Michel de Marillac (October 1563 in Paris – 7 August 1632 in Château de Châteaudun) was a French jurist and counsellor at the court of Louis XIII of France, one of the leading dévots. His uncle was Charles de Marillac, Archbishop of Vienne and a member of the king's council, the Conseil du Roi. A member of the circle of Marie de' Medici, he was arrested after the Queen Mother's flight in 1631 and died in prison.
Michel de Marillac was Minister of Justice in 1626. He was appointed Superintendent of Finances on 27 August 1624, with Jean Bochart. His advice to Cardinal Richelieu advocated conservative policies abroad and limited involvement in northern Italy during the War of the Mantuan Succession, while France was occupied with suppressing Huguenots at home and countering Habsburg influence in the drawn-out Bourbon-Habsburg wars that were not resolved until 1659. His main concern was encouraging economic growth, as a balance to the threats posed by popular unrest in France and the resistance to new forms of taxation to support the war. His key proposals reforming the legal administration were embodied in the Code Michau, published in 1629, which synthesised in 430 article headings texts adopted by the États-général of 1614 and the Assemblies of Notables, 1617–26, embracing every aspect of government.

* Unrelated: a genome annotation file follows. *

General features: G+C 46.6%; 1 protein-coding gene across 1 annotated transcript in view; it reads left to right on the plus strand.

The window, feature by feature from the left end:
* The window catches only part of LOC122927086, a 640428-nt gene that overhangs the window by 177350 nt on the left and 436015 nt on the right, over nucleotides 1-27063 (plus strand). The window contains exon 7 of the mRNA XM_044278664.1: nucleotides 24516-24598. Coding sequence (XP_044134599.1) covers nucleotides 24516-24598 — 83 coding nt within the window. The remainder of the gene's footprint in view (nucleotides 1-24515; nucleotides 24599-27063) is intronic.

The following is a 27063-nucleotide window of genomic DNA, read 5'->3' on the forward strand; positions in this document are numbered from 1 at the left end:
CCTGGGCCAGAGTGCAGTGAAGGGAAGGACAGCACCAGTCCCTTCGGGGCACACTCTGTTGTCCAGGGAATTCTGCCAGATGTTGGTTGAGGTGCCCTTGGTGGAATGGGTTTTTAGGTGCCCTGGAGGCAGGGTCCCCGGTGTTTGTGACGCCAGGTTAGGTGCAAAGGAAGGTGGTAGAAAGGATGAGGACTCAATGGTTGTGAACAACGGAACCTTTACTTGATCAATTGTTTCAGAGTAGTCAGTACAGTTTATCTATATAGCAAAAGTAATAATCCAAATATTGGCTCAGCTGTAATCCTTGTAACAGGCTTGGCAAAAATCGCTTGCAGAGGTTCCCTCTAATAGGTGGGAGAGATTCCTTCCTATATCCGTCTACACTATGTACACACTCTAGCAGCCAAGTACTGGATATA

Marillac was entrusted with the position of Keeper of the Seals (garde des sceaux, a Chancellor without the title), after Chancellor d'Aligre was disgraced, in June 1626, compromised by his fidelity to Gaston d'Orléans.
He gained increasing influence with Marie de' Medici. After the Day of the Dupes, 11 November 1630, Richelieu had Marillac tried by a court of hand-picked judges; he died in captivity in 1632. Marillac's brother Louis, who had served as a general of the French army in Italy during the War of the Mantuan Succession, was beheaded that same year.
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